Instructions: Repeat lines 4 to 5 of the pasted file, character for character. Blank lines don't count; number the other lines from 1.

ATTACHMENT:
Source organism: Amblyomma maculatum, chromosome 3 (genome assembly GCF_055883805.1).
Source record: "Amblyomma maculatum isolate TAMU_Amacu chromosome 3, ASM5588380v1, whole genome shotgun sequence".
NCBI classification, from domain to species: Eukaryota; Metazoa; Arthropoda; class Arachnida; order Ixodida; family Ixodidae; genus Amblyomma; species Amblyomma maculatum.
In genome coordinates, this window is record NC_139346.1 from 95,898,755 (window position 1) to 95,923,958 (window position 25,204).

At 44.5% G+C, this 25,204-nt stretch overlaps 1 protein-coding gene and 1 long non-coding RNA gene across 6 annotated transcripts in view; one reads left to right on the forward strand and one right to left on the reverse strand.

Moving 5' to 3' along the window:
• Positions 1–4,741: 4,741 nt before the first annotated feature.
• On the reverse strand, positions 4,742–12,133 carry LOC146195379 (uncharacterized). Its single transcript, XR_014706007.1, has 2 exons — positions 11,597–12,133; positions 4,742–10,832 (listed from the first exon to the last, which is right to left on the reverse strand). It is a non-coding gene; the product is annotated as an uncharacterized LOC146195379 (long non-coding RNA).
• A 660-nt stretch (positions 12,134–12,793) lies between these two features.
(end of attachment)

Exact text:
In genome coordinates, this window is record NC_139346.1 from 95,898,755 (window position 1) to 95,923,958 (window position 25,204).

At 44.5% G+C, this 25,204-nt stretch overlaps 1 protein-coding gene and 1 long non-coding RNA gene across 6 annotated transcripts in view; one reads left to right on the forward strand and one right to left on the reverse strand.